The Department of History offers minors and immersions that promote broad perspectives on human experiences, teach critical appraisal of primary and secondary sources, develop communication and writing skills, and enable you to make comparisons and draw contrasts across global historical perspectives—all skills that are essential in a wide variety of professions, including business, education, journalism, law, politics, and public service. We are a tight-knit department with faculty who have a wide variety of professional and scholarly interests, from the history of gender to the history of computing, from the history of Asia to the history of the United States, from the history of imperialism to the history of baseball.
Dean James Winebrake will be leaving RIT’s College of Liberal Arts to become provost and vice chancellor of Academic Affairs at the University of North Carolina Wilmington. Winebrake, who came to RIT in 2002 as chair of the Department of Public Policy and became dean in 2011, will leave RIT effective June 30.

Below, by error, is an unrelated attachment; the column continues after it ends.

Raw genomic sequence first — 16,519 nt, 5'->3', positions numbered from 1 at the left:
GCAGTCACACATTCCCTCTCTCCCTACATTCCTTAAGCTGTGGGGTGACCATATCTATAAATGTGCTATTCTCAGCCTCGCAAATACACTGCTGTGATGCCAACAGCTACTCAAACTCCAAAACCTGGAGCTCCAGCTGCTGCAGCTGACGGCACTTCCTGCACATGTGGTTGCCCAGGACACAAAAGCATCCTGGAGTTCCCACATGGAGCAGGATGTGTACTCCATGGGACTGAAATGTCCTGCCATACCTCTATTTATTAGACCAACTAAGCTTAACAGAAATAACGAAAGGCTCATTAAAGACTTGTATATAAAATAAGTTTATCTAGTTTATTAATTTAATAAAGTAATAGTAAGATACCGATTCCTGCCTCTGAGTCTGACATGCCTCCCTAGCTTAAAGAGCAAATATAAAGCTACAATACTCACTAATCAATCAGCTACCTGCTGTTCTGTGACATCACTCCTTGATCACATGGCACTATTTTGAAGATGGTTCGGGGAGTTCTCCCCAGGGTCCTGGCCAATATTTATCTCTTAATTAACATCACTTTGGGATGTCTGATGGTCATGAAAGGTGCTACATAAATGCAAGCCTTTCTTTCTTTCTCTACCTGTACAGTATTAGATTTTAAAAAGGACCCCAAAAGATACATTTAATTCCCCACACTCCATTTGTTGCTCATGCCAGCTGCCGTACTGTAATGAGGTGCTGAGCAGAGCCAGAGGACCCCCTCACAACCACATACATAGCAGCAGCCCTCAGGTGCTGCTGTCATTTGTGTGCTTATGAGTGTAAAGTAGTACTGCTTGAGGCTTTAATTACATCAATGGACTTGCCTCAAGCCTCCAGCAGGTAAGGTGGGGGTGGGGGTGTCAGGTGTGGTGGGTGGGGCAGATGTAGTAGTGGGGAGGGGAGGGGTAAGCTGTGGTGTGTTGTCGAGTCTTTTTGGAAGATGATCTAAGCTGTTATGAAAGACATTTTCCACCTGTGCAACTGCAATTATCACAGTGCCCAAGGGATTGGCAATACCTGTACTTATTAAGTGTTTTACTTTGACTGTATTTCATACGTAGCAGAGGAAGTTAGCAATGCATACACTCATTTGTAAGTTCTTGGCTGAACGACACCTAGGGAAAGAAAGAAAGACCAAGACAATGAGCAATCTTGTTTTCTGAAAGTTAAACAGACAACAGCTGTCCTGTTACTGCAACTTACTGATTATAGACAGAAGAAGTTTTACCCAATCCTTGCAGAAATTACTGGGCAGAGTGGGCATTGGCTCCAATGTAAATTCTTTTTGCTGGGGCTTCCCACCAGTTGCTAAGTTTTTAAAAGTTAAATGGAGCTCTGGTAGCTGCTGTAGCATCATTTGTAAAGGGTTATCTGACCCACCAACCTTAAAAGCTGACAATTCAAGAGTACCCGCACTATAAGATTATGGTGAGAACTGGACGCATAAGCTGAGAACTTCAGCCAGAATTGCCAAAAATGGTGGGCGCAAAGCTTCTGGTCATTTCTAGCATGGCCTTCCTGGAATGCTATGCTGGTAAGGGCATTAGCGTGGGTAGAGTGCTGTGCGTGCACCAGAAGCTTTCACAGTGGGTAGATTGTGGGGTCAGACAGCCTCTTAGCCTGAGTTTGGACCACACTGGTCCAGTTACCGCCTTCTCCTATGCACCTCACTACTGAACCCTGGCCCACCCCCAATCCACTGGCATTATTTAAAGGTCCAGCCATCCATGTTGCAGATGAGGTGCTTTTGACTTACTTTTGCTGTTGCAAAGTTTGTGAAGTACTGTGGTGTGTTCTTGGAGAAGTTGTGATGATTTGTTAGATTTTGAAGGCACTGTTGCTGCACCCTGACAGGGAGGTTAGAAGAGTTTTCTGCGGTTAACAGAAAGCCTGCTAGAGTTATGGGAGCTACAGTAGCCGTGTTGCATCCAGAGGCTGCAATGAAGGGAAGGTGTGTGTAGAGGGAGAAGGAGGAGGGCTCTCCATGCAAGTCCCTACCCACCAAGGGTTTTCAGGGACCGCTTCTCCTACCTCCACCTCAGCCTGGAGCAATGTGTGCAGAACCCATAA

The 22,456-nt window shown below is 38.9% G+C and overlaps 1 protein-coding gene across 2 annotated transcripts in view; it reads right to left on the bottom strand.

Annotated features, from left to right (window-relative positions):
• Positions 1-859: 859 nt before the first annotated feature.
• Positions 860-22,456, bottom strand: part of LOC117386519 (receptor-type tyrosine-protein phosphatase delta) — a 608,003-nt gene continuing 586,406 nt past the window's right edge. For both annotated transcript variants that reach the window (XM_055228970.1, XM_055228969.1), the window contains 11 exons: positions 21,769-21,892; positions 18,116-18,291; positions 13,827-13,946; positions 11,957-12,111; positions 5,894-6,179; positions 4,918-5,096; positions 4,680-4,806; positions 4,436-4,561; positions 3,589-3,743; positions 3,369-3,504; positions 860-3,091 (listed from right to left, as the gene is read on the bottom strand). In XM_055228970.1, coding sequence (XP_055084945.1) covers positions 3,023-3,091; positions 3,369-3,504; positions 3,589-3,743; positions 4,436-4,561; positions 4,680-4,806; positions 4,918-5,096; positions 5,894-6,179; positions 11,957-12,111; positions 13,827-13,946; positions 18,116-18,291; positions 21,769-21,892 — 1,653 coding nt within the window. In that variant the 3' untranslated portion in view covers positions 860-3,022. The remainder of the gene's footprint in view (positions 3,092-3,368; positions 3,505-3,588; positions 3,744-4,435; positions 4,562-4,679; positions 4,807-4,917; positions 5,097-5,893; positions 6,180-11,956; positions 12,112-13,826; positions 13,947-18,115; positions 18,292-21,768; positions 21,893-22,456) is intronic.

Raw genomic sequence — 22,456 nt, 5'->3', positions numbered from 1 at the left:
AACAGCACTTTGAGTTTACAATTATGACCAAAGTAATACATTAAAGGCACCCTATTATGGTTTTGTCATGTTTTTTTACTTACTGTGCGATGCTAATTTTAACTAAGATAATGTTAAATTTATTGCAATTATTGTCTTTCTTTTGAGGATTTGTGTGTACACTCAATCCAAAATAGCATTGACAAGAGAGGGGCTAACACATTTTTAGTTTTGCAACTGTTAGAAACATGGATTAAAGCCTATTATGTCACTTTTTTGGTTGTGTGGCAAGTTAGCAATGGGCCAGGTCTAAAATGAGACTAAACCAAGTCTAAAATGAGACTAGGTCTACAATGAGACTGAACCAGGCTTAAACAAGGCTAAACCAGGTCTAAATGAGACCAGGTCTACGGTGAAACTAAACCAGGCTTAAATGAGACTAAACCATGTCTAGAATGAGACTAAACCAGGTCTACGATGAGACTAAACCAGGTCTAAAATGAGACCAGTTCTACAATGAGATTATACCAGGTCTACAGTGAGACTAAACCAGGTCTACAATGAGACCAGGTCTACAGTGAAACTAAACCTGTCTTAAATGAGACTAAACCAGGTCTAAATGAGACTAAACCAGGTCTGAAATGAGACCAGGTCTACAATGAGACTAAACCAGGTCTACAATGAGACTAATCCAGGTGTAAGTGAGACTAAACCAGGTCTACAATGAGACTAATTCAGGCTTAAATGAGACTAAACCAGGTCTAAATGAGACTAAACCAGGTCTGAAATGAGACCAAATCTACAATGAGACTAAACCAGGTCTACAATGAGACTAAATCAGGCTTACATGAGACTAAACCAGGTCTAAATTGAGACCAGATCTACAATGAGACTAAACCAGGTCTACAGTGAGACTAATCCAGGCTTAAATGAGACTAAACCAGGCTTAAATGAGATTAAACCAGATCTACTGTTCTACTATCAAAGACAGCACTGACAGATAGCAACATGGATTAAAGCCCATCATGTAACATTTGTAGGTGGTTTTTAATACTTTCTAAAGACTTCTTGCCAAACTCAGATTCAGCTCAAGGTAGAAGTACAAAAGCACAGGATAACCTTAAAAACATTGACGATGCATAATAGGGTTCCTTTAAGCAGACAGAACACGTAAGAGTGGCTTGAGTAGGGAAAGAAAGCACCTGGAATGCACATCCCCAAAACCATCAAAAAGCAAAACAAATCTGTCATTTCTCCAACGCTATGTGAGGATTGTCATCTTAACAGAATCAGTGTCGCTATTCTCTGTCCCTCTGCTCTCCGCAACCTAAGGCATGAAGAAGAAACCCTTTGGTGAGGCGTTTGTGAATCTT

Intersections: The RIT Podcast, Ep. 34: Studying history is more than poring over textbooks and old documents. History Professor Richard Newman and humanities Professor Lisa Hermsen talk about place-based learning, which gets students into the community to experience where the history happened.
When Richard Newman graduated from high school, he never imagined he’d wind up being a college history professor. Newman, a professor of history in RIT’s College of Liberal Arts, came to RIT in 1998. He specializes in early American, African-American, and environmental history.
The history immersion provides students with intensive study within the discipline of history. Students may choose to structure their immersion broadly, by choosing a wide range of historical topics to study, or narrowly, by choosing a particular area to study, such as American, European, or Asian history.
The history minor provides students with a foundation in the academic study of history. It serves as a complement to any professional degree, as historical study at the college level hones the skills that are important to any well-trained professional: namely, effective writing, critical analysis, engaged reading, and logical thinking. Students are free to shape the history minor to their liking, by choosing the geographic areas of historical study of most interest to them, such as American, European, or Asian, or by choosing the historical topic of most interest to them, such as transnational history, comparative history, war, business, race, or gender.